Wildlife photography by John Devries, Kent UK. Inspirational images
Basic image adjustments tutorial-
Levels and histograms
The histogram on the back of your camera is one of the most useful
but under-used features on a modern digital slr camera. I am surprised
that many seasoned photographers don't seem to understand it - or
it's benefit. It all looks a bit technical, so many shy away from
using it. In actual fact it is your best ally in getting correct exposures
in your pictures.By the end of this tutorial you will love it - trust
You will also come across the histogram again in Photoshop - both
in the RAW converter and in the Levels dialogue box - so there is
no escaping it - you are going to have to come to grips with these
mysterious looking graphs! But don't worry - they are not half as
bad as they look
If you have shot your images in RAW, then you will have already made
your basic image adjustments in the raw converter software as described
in the "art of raw conversion"
tutorial , you will already have come across the histogram and used
it to adjust your image's tonal values. What follows is useful for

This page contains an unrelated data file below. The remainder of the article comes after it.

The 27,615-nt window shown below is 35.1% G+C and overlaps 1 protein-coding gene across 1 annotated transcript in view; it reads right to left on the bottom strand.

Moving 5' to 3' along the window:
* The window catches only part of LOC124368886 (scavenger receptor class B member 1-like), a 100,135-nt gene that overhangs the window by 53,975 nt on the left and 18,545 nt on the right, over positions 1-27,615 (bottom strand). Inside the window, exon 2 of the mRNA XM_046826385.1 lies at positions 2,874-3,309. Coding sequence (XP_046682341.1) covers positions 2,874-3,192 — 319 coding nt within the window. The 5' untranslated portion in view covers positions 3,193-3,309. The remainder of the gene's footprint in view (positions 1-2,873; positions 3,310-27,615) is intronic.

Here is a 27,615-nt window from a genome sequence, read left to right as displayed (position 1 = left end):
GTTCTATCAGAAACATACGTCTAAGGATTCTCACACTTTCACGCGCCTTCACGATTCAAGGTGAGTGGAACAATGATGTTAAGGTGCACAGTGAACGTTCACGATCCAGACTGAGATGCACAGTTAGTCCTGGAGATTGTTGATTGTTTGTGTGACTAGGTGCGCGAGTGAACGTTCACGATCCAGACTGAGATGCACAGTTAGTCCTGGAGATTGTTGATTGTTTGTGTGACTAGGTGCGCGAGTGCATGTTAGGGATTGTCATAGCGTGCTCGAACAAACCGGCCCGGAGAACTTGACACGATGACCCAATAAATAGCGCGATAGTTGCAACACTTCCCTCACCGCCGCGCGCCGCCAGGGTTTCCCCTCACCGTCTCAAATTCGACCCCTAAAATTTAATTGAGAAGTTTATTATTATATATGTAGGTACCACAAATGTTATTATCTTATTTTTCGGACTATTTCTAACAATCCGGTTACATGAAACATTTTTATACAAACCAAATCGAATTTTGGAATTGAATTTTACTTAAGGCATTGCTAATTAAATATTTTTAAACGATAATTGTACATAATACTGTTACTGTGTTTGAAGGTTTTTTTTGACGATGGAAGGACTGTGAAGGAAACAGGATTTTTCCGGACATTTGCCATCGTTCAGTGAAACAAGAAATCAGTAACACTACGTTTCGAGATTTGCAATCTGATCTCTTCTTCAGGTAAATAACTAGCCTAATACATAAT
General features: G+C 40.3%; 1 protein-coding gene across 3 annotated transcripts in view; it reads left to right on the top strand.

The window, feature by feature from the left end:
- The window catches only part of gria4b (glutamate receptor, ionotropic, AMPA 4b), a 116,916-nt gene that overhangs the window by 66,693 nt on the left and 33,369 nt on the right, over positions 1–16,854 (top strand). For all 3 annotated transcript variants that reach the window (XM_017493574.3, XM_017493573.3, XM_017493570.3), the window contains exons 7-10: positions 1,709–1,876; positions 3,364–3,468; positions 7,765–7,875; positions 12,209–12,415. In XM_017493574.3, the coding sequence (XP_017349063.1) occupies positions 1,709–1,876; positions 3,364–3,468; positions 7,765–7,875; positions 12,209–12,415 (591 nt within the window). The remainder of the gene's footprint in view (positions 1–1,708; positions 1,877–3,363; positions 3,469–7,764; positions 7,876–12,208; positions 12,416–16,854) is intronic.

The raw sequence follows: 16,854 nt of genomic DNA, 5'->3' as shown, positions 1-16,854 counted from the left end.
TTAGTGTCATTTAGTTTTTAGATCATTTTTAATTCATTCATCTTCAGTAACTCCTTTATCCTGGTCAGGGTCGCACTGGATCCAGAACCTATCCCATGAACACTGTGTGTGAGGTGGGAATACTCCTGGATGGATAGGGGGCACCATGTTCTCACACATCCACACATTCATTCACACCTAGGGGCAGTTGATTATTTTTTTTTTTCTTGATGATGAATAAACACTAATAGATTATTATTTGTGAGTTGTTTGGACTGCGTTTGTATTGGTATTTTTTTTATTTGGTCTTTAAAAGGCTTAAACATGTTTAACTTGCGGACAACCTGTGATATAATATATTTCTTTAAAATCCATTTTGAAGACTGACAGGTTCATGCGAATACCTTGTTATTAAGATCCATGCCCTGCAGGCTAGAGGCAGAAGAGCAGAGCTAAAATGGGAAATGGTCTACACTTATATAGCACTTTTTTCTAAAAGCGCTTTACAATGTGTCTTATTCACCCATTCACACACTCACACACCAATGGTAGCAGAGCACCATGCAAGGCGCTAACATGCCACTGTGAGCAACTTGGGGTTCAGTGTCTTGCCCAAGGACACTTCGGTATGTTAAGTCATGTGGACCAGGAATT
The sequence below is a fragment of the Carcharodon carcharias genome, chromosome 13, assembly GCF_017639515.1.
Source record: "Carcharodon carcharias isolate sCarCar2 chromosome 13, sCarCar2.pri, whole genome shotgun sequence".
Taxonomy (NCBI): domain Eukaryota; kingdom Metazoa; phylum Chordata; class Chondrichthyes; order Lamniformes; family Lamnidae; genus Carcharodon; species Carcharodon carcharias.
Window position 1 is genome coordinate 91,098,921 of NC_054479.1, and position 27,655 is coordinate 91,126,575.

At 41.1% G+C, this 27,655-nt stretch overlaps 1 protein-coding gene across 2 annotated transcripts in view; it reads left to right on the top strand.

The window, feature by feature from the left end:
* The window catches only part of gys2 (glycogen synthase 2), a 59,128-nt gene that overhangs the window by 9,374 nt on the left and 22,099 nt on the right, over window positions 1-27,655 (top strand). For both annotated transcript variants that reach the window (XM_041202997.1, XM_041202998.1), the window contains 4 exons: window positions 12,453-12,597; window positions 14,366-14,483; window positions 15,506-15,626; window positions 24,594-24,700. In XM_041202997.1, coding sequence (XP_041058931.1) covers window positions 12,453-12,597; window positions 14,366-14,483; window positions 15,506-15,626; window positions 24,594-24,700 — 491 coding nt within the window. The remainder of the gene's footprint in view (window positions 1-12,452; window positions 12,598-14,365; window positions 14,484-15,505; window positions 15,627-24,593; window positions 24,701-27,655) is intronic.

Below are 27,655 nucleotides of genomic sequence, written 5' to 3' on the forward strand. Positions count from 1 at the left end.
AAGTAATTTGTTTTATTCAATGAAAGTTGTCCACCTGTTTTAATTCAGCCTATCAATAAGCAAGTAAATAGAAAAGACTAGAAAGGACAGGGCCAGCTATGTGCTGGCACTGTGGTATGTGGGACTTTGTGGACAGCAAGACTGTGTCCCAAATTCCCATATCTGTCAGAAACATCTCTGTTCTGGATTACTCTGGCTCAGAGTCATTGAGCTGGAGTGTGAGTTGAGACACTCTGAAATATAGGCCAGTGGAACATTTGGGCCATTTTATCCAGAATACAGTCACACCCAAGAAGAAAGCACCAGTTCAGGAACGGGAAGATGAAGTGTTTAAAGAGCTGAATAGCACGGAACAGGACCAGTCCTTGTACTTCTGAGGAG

subsequently tweaking your brightness/contrast and colour balance
to make your pictures really "pop".
If you shot the images in jpeg format, then the following is an essential
basic procedure as your images will look dull, washed out and lacking
contrast and impact without it. Additionally, your images may have
a colour cast if you did not get the white balance spot-on at the
time of shooting.
Adobe Photoshop's Levels command lets you correct the tonal range
and colour balance of an image by adjusting intensity levels of the
image's shadows, midtones, and highlights. In this tutorial, you'll
learn how easy it is to do in a simple three step process.
The levels dialogue box, first look at the histogram
and how to use it to adjust an image to look much punchier.
1. Open your image in Photoshop.
Choose File > Open or double-click a thumbnail in
the File Browser in Photoshop CS or Bridge in CS2.. Before you start
making adjustments, evaluate the image tonality. Is it too light or
dark? Does it have too much or too little contrast? Is there a color
2. Create a new Levels adjustment layer.
Choose Layer > New Adjustment Layer > Levels,
and then click OK in the New Layer dialog box. You can also open the
Levels command by choosing Image > Adjustments > Levels. However,